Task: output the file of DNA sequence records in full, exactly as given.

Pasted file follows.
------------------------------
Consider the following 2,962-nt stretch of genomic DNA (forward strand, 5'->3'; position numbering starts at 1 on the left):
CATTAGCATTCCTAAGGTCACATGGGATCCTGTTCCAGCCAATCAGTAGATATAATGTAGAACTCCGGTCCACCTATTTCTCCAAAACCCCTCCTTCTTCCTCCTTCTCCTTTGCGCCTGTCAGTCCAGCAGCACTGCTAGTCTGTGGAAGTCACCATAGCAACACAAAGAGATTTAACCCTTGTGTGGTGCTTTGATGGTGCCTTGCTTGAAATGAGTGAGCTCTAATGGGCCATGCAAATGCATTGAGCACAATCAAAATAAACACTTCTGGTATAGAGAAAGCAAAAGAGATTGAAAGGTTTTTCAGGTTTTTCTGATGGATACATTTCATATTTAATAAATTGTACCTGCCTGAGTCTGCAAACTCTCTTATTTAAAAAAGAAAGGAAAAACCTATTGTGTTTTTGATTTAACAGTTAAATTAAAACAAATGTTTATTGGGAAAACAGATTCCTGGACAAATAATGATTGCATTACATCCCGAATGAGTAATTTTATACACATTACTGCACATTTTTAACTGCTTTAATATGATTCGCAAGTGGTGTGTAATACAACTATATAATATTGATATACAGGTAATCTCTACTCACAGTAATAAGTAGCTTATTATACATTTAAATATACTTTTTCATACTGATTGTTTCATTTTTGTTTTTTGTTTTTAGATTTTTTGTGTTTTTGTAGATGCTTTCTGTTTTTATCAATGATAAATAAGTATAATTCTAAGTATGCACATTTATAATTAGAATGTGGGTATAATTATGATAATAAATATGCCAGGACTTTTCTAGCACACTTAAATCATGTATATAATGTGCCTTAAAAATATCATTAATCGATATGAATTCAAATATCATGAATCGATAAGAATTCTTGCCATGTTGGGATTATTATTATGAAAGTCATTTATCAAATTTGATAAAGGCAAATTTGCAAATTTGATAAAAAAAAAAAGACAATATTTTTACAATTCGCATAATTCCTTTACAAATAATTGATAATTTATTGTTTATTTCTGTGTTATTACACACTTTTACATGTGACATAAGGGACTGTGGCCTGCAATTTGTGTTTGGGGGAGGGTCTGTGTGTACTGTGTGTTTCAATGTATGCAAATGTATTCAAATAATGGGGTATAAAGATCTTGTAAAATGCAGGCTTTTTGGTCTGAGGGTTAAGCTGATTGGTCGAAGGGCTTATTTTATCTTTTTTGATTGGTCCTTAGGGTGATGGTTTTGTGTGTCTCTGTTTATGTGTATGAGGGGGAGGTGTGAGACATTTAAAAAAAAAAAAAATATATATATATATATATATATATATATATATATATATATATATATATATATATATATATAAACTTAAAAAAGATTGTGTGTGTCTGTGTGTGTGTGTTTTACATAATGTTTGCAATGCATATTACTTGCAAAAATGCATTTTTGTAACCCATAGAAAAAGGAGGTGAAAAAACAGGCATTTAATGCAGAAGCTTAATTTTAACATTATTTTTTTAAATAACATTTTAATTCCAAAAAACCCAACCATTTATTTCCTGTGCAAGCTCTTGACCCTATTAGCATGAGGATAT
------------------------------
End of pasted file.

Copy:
Consider the following 2,962-nt stretch of genomic DNA (forward strand, 5'->3'; position numbering starts at 1 on the left):
CATTAGCATTCCTAAGGTCACATGGGATCCTGTTCCAGCCAATCAGTAGATATAATGTAGAACTCCGGTCCACCTATTTCTCCAAAACCCCTCCTTCTTCCTCCTTCTCCTTTGCGCCTGTCAGTCCAGCAGCACTGCTAGTCTGTGGAAGTCACCATAGCAACACAAAGAGATTTAACCCTTGTGTGGTGCTTTGATGGTGCCTTGCTTGAAATGAGTGAGCTCTAATGGGCCATGCAAATGCATTGAGCACAATCAAAATAAACACTTCTGGTATAGAGAAAGCAAAAGAGATTGAAAGGTTTTTCAGGTTTTTCTGATGGATACATTTCATATTTAATAAATTGTACCTGCCTGAGTCTGCAAACTCTCTTATTTAAAAAAGAAAGGAAAAACCTATTGTGTTTTTGATTTAACAGTTAAATTAAAACAAATGTTTATTGGGAAAACAGATTCCTGGACAAATAATGATTGCATTACATCCCGAATGAGTAATTTTATACACATTACTGCACATTTTTAACTGCTTTAATATGATTCGCAAGTGGTGTGTAATACAACTATATAATATTGATATACAGGTAATCTCTACTCACAGTAATAAGTAGCTTATTATACATTTAAATATACTTTTTCATACTGATTGTTTCATTTTTGTTTTTTGTTTTTAGATTTTTTGTGTTTTTGTAGATGCTTTCTGTTTTTATCAATGATAAATAAGTATAATTCTAAGTATGCACATTTATAATTAGAATGTGGGTATAATTATGATAATAAATATGCCAGGACTTTTCTAGCACACTTAAATCATGTATATAATGTGCCTTAAAAATATCATTAATCGATATGAATTCAAATATCATGAATCGATAAGAATTCTTGCCATGTTGGGATTATTATTATGAAAGTCATTTATCAAATTTGATAAAGGCAAATTTGCAAATTTGATAAAAAAAAAAAGACAATATTTTTACAATTCGCATAATTCCTTTACAAATAATTGATAATTTATTGTTTATTTCTGTGTTATTACACACTTTTACATGTGACATAAGGGACTGTGGCCTGCAATTTGTGTTTGGGGGAGGGTCTGTGTGTACTGTGTGTTTCAATGTATGCAAATGTATTCAAATAATGGGGTATAAAGATCTTGTAAAATGCAGGCTTTTTGGTCTGAGGGTTAAGCTGATTGGTCGAAGGGCTTATTTTATCTTTTTTGATTGGTCCTTAGGGTGATGGTTTTGTGTGTCTCTGTTTATGTGTATGAGGGGGAGGTGTGAGACATTTAAAAAAAAAAAAAATATATATATATATATATATATATATATATATATATATATATATATATATATATATATATAAACTTAAAAAAGATTGTGTGTGTCTGTGTGTGTGTGTTTTACATAATGTTTGCAATGCATATTACTTGCAAAAATGCATTTTTGTAACCCATAGAAAAAGGAGGTGAAAAAACAGGCATTTAATGCAGAAGCTTAATTTTAACATTATTTTTTTAAATAACATTTTAATTCCAAAAAACCCAACCATTTATTTCCTGTGCAAGCTCTTGACCCTATTAGCATGAGGATAT